“We can’t expect farmers to take time to “keep an eye” on the manufacturing to make sure it’s safe. Nor can we expect the manufacturers to keep an eye on the food to make sure that’s safe. So a governing body acts as the oversight organization.”

    Oversight is what governments should be about – but I think that there should be a limit to overseeing that laws are followed. While I do recognize the need for overseeing other things, I do not see how this must necessarily be done by the government. If people are interested “safe manufacturing”, why wouldn’t they be willing to pay for it? If people are interested in “safe food”, wouldn’t they be interested in paying for it?

    “Safe” solutions is also a way to compete. If you get to choose from “unknown meat from unknown producer really cheap”, or “quality-guarantueed meat from producer xxxx – rated as AAA safe by the xxxx organization”, which would you choose? This is of course dependant on your trust in the xxxx organization, but if this is a consumer organization that depends on its integrity (otherwise, it will be replaced by another organization) then it is just as likely to be trustworthy than any government oversight organization.

    “Common free-market capitalism proposes that the government doesn’t need to do this kind of monitoring. “Eventually” a problem in food or machines will emerge, people will be killed, news will get around, and the open market will decide not to use that product anymore. It’s like having to wait for enough people to get killed at a traffic intersection before putting up a signal light.”

    The idea of the traffic light was probably the effect of a lot of traffic accidents. But we didn’t need one separate traffic accident for each traffic light, and in the same way – once the problem is discovered, there will be a market for providing oversight services for that particular problem. If there is self-interest (“I want safe food!”) then there is a market.

    “Totally free markets will eventually work, but at what cost? The Soviet Union eventually collapsed, but it took 80 years and untold millions of lives, not to mention generations of very low-quality lives for many other millions. But a return to the 1800s of child labor, slave wages, horrible living conditions and widely disparate life-quality conditions doesn’t work either.”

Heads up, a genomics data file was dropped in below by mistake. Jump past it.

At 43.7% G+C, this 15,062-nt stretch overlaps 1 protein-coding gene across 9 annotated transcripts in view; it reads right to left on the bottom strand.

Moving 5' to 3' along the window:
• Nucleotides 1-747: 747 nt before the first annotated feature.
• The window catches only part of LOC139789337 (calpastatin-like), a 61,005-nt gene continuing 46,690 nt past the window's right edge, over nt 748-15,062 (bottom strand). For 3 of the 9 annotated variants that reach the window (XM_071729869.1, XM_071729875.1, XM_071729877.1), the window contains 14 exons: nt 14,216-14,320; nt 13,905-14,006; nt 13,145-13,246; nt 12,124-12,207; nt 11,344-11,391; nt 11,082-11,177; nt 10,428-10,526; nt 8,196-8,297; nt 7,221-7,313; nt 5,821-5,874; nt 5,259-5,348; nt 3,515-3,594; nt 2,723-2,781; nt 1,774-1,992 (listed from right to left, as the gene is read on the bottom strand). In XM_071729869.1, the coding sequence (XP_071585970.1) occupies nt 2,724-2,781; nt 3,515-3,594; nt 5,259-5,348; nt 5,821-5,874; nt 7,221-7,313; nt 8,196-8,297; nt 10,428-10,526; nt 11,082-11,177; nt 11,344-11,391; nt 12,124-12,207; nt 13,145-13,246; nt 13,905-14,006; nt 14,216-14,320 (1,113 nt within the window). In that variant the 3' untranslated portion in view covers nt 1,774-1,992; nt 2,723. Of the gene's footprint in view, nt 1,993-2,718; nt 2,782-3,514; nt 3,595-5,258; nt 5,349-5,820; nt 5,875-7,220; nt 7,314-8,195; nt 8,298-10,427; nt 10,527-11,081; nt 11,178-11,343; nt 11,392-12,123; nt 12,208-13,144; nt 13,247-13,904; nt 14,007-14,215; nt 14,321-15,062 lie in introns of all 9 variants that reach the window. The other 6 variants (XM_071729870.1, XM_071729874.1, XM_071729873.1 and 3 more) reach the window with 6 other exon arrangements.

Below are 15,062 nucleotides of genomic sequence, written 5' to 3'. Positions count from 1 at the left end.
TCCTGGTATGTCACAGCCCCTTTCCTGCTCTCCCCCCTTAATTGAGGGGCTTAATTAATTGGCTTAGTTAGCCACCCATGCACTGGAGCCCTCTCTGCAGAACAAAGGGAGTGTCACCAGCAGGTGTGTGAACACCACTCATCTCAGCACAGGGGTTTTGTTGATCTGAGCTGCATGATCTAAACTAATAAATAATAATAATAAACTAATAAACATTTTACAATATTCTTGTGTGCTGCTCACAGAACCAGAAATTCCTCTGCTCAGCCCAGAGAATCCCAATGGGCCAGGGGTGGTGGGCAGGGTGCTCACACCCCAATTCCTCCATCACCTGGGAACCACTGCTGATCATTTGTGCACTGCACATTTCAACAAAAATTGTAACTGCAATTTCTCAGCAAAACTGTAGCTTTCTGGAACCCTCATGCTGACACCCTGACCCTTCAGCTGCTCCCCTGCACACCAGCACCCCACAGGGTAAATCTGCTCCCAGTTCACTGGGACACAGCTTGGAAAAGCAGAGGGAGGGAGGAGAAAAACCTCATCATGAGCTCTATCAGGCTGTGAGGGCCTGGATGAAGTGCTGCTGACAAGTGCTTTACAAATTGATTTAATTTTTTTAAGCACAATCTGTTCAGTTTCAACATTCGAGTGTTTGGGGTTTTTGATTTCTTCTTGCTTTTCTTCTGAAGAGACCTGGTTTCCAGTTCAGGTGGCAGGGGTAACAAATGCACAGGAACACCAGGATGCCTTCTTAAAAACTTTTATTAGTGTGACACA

But what is the comparison here? Why would capitalism – the greatest force behind human development and wealth, need 80 years and millions of lives to accomplish totally free markets, just because communism – the greatest force between human oppression, destruction and evil needed 80 years to collapse? And why would we return to the 1800s? The reason for how society looked in the 1800s was not mainly due to any political direction – it was due to the general lack of wealth in the world. Enter capitalism – and 200 years later life is a lot better.

    “Any capitalist implementation, therefore, is going to have to have some kind of organizational “plan,” if you will. That plan must provide for government regulation but also limit the regulation. I see it as similar to the Constitution’s Bill of Rights, designed to limit government not give that government rights. So too, we need a capitalist “business plan,” so to speak.”

    I think there is an easy capitalist plan for taking us from where we are now. De-regulate, and start with the most unlogical and unfair regulations. Lower taxes – not all at once, but step-by-step. If we keep this up, we will see a gradual increase in production, living conditions, and most importantly – entrepreneurship. People will realize that the future is theirs – and that they do not need the wet blanket that is government over their heads for safety

    “The problem is that formal economics continues to assign thought and emotion to entire groups of demographics, crowds, or populations. It’s a statistical tool, useful in limited situations. But we can’t say that “the county” or “the city” thinks or feels a particular way. Technically, there’s no such thing as a living county or city, nation or state. If we believe that this gestalt “self” actually exists, we’ll end up in trouble over and over again.”